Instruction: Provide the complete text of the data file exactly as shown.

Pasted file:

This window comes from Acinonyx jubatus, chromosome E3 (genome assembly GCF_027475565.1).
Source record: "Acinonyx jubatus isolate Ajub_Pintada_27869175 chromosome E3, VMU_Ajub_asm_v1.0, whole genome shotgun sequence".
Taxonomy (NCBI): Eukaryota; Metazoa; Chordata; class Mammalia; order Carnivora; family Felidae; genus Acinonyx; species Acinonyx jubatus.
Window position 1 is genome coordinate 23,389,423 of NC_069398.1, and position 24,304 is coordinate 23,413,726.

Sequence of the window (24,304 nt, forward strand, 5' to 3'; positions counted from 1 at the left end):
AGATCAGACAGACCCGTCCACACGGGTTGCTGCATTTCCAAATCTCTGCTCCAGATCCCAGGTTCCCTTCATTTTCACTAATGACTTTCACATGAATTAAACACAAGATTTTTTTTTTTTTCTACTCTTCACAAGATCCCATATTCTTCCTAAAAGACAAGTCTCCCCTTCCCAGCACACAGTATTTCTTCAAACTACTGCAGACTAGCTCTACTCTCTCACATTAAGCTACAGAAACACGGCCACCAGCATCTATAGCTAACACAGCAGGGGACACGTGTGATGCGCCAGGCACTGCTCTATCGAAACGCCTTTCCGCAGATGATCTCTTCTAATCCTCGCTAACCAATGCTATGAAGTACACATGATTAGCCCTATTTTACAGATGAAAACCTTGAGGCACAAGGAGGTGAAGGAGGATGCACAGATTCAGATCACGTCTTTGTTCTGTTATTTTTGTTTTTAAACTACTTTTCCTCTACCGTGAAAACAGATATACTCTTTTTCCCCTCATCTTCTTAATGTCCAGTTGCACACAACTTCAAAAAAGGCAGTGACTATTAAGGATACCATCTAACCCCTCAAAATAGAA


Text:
This window comes from Acinonyx jubatus, chromosome E3 (genome assembly GCF_027475565.1).
Source record: "Acinonyx jubatus isolate Ajub_Pintada_27869175 chromosome E3, VMU_Ajub_asm_v1.0, whole genome shotgun sequence".
Taxonomy (NCBI): Eukaryota; Metazoa; Chordata; class Mammalia; order Carnivora; family Felidae; genus Acinonyx; species Acinonyx jubatus.
Window position 1 is genome coordinate 23,389,423 of NC_069398.1, and position 24,304 is coordinate 23,413,726.

Sequence of the window (24,304 nt, forward strand, 5' to 3'; positions counted from 1 at the left end):
AGATCAGACAGACCCGTCCACACGGGTTGCTGCATTTCCAAATCTCTGCTCCAGATCCCAGGTTCCCTTCATTTTCACTAATGACTTTCACATGAATTAAACACAAGATTTTTTTTTTTTTCTACTCTTCACAAGATCCCATATTCTTCCTAAAAGACAAGTCTCCCCTTCCCAGCACACAGTATTTCTTCAAACTACTGCAGACTAGCTCTACTCTCTCACATTAAGCTACAGAAACACGGCCACCAGCATCTATAGCTAACACAGCAGGGGACACGTGTGATGCGCCAGGCACTGCTCTATCGAAACGCCTTTCCGCAGATGATCTCTTCTAATCCTCGCTAACCAATGCTATGAAGTACACATGATTAGCCCTATTTTACAGATGAAAACCTTGAGGCACAAGGAGGTGAAGGAGGATGCACAGATTCAGATCACGTCTTTGTTCTGTTATTTTTGTTTTTAAACTACTTTTCCTCTACCGTGAAAACAGATATACTCTTTTTCCCCTCATCTTCTTAATGTCCAGTTGCACACAACTTCAAAAAAGGCAGTGACTATTAAGGATACCATCTAACCCCTCAAAATAGAA